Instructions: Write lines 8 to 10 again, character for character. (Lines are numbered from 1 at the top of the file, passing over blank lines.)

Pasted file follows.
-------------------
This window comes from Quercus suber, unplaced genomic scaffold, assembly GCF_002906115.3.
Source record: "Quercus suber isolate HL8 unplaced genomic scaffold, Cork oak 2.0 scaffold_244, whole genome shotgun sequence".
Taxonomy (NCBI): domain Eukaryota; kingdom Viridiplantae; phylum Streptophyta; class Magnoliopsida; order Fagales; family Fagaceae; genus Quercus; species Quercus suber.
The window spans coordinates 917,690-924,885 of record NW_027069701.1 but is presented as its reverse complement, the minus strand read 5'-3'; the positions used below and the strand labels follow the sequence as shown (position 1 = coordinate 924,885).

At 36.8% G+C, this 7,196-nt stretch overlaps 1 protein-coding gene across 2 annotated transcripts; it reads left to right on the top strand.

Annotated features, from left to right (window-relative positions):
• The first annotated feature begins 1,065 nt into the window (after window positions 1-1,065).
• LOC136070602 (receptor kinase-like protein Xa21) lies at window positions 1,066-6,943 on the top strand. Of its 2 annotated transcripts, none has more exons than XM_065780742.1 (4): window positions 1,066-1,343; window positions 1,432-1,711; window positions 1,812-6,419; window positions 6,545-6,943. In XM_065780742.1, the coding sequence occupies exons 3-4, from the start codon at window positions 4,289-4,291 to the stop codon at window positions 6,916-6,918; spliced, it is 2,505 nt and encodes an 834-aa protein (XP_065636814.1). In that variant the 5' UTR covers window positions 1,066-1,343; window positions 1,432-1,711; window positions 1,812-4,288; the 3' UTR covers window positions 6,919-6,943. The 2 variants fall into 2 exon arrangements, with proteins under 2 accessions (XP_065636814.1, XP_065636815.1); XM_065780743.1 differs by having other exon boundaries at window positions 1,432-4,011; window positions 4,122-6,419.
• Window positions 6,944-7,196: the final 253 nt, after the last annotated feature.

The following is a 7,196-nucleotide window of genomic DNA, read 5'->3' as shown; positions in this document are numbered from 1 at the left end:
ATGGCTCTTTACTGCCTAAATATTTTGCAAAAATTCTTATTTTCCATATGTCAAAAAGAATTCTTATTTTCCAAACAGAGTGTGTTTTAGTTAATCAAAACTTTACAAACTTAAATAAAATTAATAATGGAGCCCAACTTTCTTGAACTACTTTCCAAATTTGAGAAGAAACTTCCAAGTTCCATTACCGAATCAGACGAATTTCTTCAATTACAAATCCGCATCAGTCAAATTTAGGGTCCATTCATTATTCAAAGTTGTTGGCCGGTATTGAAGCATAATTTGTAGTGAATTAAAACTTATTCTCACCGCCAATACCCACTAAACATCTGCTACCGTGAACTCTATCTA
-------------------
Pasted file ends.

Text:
• LOC136070602 (receptor kinase-like protein Xa21) lies at window positions 1,066-6,943 on the top strand. Of its 2 annotated transcripts, none has more exons than XM_065780742.1 (4): window positions 1,066-1,343; window positions 1,432-1,711; window positions 1,812-6,419; window positions 6,545-6,943. In XM_065780742.1, the coding sequence occupies exons 3-4, from the start codon at window positions 4,289-4,291 to the stop codon at window positions 6,916-6,918; spliced, it is 2,505 nt and encodes an 834-aa protein (XP_065636814.1). In that variant the 5' UTR covers window positions 1,066-1,343; window positions 1,432-1,711; window positions 1,812-4,288; the 3' UTR covers window positions 6,919-6,943. The 2 variants fall into 2 exon arrangements, with proteins under 2 accessions (XP_065636814.1, XP_065636815.1); XM_065780743.1 differs by having other exon boundaries at window positions 1,432-4,011; window positions 4,122-6,419.
• Window positions 6,944-7,196: the final 253 nt, after the last annotated feature.

The following is a 7,196-nucleotide window of genomic DNA, read 5'->3' as shown; positions in this document are numbered from 1 at the left end: